FROM NANNY TO DIPLOMAT: FRAN DRESCHER ON MISSION TO SAVE WOMEN’S LIVES
From the wilds of the Flushing area of Queens to the hit TV series “The Nanny,” Fran Drescher, now known as “The Cancer Schmancer Lady, ” has been appointed (thanks to a recommendation by first lady Laura Bush) as the newest member of the State Department’s Public Diplomacy Envoy Program as the envoy for health issues. Hoo-ha! On September 10, amid a crush of champagne-sipping and hors d’oeuvres nibbling fashionistas at Anne Fontaine’s Madison Avenue flagship store (where I spotted a “must have” $1,800 white-satin blouse), Drescher touted her Cancer Schmancer Foundation, which aims to alert women “to get to know your family history and educate oneself about gynecological cancers.” Her first ambassadorial duties will take her to Hungary, Romania, Kosovo and Poland. “It took me two years and eight doctors before I was correctly diagnosed,” Drescher said. Asked to comment about vice presidential candidate Sarah Palin, diplomat Drescher deflected, “I am a strong supporter of Hillary Clinton.… We are nonpartisan.”
When Drescher was honored three years ago by the Albert Einstein College of Medicine of Yeshiva University at the college’s annual Women of Achievement luncheon, she lobbed a left-handed joke at the medical community: “A doctor tells his patient he has good news and bad news. The good news is that he has 48 hours to live. The bad news: ‘I was supposed to tell you yesterday.’ Too many patients are finding out today they have cancer when they should have been told yesterday.” Drescher stated: “I wrote the New York Times best-seller ‘Cancer Schmancer’ because I didn’t want what happened to me to happen to other women.… I was misdiagnosed for a perimenopausal condition I did not have.” Now free from uterine cancer, Drescher stressed, “A woman with ovarian cancer… often is misdiagnosed and mistreated for irritable bowel syndrome… 80% of all women with ovarian cancer will be diagnosed in the late stages, and 70% of them will die. That’s why Cancer Schmancer is dedicated to ensuring that all women’s cancers are diagnosed in Stage 1, when they are most curable. Remember: Stage 1 is the cure.”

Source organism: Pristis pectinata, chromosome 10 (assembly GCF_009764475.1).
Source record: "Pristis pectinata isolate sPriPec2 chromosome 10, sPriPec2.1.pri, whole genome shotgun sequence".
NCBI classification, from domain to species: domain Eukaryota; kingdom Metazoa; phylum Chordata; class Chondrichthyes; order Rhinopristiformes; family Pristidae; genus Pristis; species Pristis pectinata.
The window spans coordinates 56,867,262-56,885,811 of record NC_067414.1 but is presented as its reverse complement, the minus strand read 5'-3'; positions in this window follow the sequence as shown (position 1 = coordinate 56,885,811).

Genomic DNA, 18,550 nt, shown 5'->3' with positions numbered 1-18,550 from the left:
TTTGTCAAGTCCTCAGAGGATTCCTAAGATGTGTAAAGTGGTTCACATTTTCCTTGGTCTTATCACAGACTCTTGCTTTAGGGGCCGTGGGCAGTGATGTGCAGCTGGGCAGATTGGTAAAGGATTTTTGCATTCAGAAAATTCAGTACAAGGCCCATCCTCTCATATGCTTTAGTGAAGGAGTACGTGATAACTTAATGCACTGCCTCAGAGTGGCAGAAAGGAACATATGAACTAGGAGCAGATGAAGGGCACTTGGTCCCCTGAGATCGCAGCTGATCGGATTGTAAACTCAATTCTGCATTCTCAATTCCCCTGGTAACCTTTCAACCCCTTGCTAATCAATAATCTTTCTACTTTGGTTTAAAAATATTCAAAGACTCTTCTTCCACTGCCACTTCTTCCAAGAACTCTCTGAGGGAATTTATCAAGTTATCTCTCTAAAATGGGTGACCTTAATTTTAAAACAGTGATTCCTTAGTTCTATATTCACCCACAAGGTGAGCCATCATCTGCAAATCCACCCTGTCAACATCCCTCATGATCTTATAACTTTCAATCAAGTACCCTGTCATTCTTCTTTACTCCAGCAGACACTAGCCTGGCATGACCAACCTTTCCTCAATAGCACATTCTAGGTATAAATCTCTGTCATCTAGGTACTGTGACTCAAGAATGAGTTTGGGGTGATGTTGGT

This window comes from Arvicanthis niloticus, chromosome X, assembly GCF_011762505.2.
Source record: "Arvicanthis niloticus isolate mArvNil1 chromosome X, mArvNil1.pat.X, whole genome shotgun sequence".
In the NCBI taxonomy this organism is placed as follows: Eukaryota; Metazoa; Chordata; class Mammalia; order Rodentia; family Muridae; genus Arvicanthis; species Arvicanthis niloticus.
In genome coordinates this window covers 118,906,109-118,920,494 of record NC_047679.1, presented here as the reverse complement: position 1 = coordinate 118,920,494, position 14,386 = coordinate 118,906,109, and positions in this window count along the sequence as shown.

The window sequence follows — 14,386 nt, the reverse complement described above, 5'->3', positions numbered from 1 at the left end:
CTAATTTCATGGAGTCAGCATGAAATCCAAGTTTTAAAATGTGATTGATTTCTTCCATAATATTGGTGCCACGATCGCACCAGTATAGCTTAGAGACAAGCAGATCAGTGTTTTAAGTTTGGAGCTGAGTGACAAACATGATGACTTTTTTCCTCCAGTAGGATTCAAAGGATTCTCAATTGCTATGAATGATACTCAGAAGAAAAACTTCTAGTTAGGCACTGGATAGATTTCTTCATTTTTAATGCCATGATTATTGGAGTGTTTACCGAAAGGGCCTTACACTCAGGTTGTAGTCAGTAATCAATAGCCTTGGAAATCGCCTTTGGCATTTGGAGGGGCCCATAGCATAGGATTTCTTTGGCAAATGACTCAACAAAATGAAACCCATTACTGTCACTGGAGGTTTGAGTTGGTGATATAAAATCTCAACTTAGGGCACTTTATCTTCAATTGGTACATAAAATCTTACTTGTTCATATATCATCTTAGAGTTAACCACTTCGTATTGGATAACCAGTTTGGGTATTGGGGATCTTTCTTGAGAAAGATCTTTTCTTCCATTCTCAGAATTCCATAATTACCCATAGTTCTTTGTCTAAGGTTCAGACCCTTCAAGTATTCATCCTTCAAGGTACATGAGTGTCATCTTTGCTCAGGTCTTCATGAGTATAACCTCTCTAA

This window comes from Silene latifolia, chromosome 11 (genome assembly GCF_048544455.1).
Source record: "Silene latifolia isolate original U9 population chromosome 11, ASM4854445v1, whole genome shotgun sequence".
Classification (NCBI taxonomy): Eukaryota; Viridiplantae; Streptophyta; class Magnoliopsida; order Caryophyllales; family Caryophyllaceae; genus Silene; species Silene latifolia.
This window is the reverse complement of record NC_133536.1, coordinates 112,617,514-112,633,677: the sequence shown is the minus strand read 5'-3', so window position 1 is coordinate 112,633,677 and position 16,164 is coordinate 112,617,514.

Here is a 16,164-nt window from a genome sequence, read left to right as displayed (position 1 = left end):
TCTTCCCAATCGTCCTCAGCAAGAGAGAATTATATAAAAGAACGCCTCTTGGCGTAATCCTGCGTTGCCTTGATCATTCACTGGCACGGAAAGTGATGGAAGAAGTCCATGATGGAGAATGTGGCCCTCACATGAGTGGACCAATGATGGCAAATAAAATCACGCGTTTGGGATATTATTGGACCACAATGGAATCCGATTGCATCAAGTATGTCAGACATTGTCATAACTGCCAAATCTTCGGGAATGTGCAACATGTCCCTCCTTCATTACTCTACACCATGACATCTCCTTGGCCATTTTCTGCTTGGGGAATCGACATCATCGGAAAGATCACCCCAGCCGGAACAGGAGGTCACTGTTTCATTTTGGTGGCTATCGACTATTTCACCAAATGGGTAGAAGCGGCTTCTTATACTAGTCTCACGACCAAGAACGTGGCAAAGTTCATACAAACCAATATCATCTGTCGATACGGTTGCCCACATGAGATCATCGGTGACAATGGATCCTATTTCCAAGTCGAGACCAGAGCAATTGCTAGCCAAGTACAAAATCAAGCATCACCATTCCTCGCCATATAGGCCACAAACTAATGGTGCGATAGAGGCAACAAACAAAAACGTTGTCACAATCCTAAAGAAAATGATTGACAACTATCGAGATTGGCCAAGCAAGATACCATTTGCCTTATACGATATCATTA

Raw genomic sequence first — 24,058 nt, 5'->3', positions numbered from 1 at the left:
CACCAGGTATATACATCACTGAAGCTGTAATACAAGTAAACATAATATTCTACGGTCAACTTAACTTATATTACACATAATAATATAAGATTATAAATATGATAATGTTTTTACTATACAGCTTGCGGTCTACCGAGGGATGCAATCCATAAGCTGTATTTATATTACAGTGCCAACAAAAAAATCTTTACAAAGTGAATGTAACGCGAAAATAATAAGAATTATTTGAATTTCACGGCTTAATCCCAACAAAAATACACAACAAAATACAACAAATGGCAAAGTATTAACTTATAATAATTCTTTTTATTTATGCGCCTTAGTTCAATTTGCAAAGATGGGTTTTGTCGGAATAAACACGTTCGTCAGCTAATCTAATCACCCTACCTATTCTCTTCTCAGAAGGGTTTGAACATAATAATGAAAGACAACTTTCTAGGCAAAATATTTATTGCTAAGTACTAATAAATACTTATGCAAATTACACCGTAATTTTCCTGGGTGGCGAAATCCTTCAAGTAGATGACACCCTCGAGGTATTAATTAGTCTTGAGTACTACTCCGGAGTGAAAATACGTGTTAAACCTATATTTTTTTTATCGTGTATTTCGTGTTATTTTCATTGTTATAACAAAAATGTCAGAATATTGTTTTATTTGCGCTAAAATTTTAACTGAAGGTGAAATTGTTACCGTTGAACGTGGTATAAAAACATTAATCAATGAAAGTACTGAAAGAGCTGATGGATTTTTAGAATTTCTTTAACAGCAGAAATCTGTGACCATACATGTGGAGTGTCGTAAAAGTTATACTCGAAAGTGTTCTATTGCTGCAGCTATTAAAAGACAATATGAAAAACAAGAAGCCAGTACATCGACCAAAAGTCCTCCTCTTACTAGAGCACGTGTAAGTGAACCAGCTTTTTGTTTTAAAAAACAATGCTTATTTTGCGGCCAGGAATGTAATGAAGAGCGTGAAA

Several years ago, at the opening night of Billy Crystal’s smash Broadway hit “Seven Hundred Sundays,” I was seated next to a woman who never shut up. Like a Baptist audibly confirming her pastor’s pronouncements, she articulated in a nasal twang her approval after each of Crystal’s recollections. There was something uncannily familiar about her voice. During intermission, trying not to sound judgmental, I said, “You sound just like Renée Taylor, Fran’s mother in ‘The Nanny.’” Straightening up in her seat, she turned to me and proclaimed, loud enough for all around us to hear, “I am Fran’s mother!” When I told Sylvia Drescher I was with the Forward and that I had met her daughter many times, she patted me on the back.
ISRAEL’S MAGEN DAVID ADOM AND VOLUNTEERS TOUTED AT MDA GALA IN N.Y.